7   See Prohibition against Conflicts of Interest in Certain Securitizations, SEC Release No. 33-11151; File No. s7-01-23; (Jan. 25, 2023), 88 Fed. Reg. 9678 (Feb. 14, 2023) (the “Re-Proposal”), available at https://www.govinfo.gov/content/pkg/FR-2023-02-14/pdf/2023-02003.pdf.

8   Re-Proposal, supra note 7, at 9679.

9   Congressional Record, S5899 (July 15, 2010) (statement of Sen. Carl Levin).

10  Adopting Release, supra note 1, at 9

11 Re-Proposal, supra note 7, at 9679.

12 Commissioner Hester M. Peirce, Statement on Adoption of Rule Prohibiting Conflicts of Interest in Certain Securitizations (Nov. 27, 2023).

13  Id.

14 Adopting Release, supra note 1, at 35 and footnote 137.

15  Id. at 35 and 39.

16  Id. at 37.

17  Id.

18  Id. at 36.

19 Text of proposed Rule 192, infra, Appendix A at § 230.192(c) (emphasis added).

20  Adopting Release, supra note 1, at 58–59.

21  Id. at 58.

22  Id. at 51–52.

23  Id. at 51.

24  Id. at 60–62.

25  Id. at 62.

26  Id.

27 Id. at 39 and 55.

28  See Commissioner Hester M. Peirce, Statement on Proposed Rule Prohibiting Conflicts of Interest in Certain Securitizations (Jan. 25, 2023) (noting that, in the event a municipal entity elects to establish compliance procedures as a defense against an enforcement investigation, it would incur “unnecessary costs”).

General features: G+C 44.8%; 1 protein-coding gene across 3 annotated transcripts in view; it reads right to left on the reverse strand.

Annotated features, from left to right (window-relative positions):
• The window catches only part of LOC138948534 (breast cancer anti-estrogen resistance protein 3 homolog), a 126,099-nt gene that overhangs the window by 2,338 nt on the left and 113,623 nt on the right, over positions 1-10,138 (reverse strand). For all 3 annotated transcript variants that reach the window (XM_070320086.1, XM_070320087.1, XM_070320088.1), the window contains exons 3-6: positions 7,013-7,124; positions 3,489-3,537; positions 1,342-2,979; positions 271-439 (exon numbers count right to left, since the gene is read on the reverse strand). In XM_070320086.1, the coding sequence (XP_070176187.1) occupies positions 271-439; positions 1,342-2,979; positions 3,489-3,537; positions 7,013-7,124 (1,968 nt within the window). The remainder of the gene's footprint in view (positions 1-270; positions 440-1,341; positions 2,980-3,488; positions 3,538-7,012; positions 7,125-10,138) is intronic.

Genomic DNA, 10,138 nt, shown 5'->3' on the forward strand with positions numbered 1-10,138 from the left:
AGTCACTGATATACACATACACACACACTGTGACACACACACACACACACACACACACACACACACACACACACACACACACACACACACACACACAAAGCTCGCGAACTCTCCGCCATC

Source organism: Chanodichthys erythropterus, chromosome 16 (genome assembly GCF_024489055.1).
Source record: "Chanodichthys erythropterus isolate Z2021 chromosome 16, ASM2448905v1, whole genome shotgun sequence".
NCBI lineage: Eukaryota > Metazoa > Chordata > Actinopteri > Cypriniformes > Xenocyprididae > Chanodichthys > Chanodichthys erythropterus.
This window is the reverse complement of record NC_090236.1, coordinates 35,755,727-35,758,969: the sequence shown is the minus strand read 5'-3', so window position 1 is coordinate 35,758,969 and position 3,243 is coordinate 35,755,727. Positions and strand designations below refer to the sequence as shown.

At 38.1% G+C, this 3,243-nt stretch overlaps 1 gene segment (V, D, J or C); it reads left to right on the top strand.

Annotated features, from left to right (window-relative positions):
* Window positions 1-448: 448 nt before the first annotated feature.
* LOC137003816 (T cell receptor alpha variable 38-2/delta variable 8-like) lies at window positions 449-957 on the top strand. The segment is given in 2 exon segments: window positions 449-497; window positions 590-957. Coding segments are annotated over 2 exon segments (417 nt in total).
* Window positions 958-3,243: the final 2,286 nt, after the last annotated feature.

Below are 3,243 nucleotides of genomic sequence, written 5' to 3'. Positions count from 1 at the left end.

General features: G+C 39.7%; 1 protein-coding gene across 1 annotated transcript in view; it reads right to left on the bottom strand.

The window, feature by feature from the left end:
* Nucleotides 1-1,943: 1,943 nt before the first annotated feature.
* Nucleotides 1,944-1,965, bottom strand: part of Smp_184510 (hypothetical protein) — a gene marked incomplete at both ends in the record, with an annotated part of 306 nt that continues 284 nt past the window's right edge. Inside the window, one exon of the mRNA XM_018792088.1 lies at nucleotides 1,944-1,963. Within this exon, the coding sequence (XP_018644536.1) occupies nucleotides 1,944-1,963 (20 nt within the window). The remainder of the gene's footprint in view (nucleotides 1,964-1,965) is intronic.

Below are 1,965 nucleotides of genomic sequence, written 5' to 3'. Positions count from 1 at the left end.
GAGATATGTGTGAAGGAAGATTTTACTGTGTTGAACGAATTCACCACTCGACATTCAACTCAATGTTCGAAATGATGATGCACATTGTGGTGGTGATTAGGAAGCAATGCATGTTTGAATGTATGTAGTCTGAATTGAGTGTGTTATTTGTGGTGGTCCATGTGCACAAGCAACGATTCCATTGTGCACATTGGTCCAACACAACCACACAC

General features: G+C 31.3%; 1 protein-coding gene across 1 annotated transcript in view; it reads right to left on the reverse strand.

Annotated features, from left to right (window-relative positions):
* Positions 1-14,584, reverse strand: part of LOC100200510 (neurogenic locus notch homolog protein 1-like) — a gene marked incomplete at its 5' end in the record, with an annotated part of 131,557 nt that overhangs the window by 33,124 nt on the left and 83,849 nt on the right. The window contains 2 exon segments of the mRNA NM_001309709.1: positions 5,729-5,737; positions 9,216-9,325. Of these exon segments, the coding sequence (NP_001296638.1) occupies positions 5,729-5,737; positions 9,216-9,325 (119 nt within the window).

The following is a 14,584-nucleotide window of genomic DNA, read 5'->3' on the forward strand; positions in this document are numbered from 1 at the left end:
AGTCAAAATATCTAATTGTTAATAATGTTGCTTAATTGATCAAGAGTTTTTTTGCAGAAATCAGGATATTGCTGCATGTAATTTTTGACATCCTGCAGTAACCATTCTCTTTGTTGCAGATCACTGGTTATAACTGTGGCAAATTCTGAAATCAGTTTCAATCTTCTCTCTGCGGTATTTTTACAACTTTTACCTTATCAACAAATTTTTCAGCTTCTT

29 Adopting Release, supra note 1, at 18.  The Adopting Release notes that, even if municipal issuers might be subject to constraints that limit their ability to engage in conflicted transactions, underwriters and other Securitization Participants are not subject to those constraints.

30 Id. at 11 and 38.

31  Id. at 65.

32  Id. at 68.

33  Id. at 56–57.

34  Id. at 57.

35  Id. at 63–64.

36 Under Rule 405, an “affiliate” of a specified person is a person that directly, or indirectly through one or more intermediaries, controls or is controlled by, or is under common control with, the person specified.  A “subsidiary” of a specified person is an affiliate controlled by such person directly, or indirectly through one or more intermediaries.  “Control” means the possession, direct or indirect, of the power to direct or cause the direction of the management and policies of a person, whether through the ownership of voting securities, by contract, or otherwise.  See 17 C.F.R. 230.405.

37   Adopting Release, supra note 1, at 74.

38  Id. at 77.

39  Id. at 76–77.  The Adopting Release notes that those include: (1) information barriers, including written procedures to prevent the flow of information between relevant entities, and physical separation of personnel; (2) separate trading accounts; (3) the absence of officer and employee interlocks; (4) involvement in unrelated businesses; or (5) the absence of trading authority or trade pre-approval authority on the part of any personnel with oversight or managerial responsibility.

40  See Id. at 15; Re-Proposal, supra note 7, at 9681 (noting that, given that the prohibition in Section 27B applies to both Exchange Act ABS and synthetic ABS, “it would be inconsistent for the rule not to apply to a hybrid ABS that has characteristics of both cash ABS and synthetic ABS.”).